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10 Interesting Wedding Traditions Around The World

21 Jun

Wedding traditions aren’t just about exchanging vows and rings. There are so many non trivial ways to say “I do.” From the well-known bride tossing her wedding bouquet, the couple’s first dance and the cutting of the cake, to wearing something old, new, borrowed and blue, American wedding customs became very popular around the world. But other countries too have their own beloved wedding customs. Some of them are heartwarmingly romantic, some are a little weird, and some might even make you uncomfortable. But what binds these disparate traditions from near and far is one simple thing: love!

1. China: Stars, Colors & Chicken Liver

In Chinese tradition, a middleman was used to cement a lengthy engagement. Once a man found a woman he wanted to marry, the go-between person would present gifts to the girl’s parents and consult an astrology expert to check the auspicious nature of the match. Modern Chinese wedding ceremonies also place a heavy importance on auspicious dates. It’s common to ask fortune tellers consult Chinese almanacs and analyze the prospective union.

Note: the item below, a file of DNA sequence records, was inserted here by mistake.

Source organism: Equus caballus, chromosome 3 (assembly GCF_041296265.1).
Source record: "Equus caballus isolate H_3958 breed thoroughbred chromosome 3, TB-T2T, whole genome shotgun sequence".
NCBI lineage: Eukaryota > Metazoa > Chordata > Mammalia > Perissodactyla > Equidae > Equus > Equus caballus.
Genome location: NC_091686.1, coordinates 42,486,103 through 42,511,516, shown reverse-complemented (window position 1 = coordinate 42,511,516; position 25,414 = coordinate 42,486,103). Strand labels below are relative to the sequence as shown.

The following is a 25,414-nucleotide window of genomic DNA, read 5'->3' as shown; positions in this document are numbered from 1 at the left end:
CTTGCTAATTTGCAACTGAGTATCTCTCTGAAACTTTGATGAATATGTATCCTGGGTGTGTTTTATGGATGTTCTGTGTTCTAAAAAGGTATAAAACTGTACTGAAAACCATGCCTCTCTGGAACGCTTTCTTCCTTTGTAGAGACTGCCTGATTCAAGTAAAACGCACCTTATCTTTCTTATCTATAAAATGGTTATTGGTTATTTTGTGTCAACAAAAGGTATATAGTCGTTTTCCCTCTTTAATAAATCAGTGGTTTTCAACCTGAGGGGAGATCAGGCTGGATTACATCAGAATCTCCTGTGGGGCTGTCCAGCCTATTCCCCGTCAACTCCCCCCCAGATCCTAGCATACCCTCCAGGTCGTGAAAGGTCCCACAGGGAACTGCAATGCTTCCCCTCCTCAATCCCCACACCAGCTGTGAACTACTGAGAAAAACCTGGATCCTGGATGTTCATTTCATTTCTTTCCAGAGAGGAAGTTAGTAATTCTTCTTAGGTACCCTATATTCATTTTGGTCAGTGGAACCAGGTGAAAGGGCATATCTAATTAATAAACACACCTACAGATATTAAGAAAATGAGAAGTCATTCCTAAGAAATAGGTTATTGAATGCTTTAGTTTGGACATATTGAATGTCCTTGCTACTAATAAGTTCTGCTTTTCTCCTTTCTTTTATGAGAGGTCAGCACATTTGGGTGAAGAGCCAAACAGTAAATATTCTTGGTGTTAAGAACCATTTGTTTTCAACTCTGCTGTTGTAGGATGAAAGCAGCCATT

A traditional Chinese wedding features a full procession, with the bride escorted to the ceremony in a covered sedan chair. Red is the main color in Chinese weddings, symbolizing love, good luck and courage. For centuries, Chinese brides wore the traditional qipao, a long bright-red silk dress with intricate gold embroidery, that covered her whole body, revealing only the head, hands and toes. According to an old tradition, the bride wears a red veil to hide her face, and her mother or attendant holds a red umbrella over her head to encourage fertility in the new family. Throughout the ceremony the bride changes gowns several times to demonstrate the opulence of her family.

In Daur region in China, there is quite a disturbing tradition that requires future husband and wife to dissect a chicken and check out its liver: if the liver is healthy, the couple can set a date for the wedding. If not, they should hold off on the marriage until they find one that will tell them otherwise.

2. Japan: Lady in White

Japanese ceremonies were traditionally held in Shinto Shrines. The bride’s skin is painted pure white from head to toe, she wears a white kimono and a big white hood hiding the “horns of jealousy” for her mother-in-law and signifying the desire to become an obedient wife. Throughout the ceremony a bride wears several costumes, first changing into another kimono in red and then into a Western-style dress. To symbolize their union, the couple drinks sake together, becoming husband and wife the moment they take the first sip.

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3. Korea: It All Starts With a Duck

While in Fiji a groom must present his future father-in-law a whale’s tooth, in Korea a man gives their mother-in-law wild geese or ducks. The monogamous animals represent a man’s pure intentions and loyalty to his bride. Nowadays, brides and grooms exchange wooden geese and ducks on their wedding day instead as a symbol of their commitment.

4. India: Forget Jewelry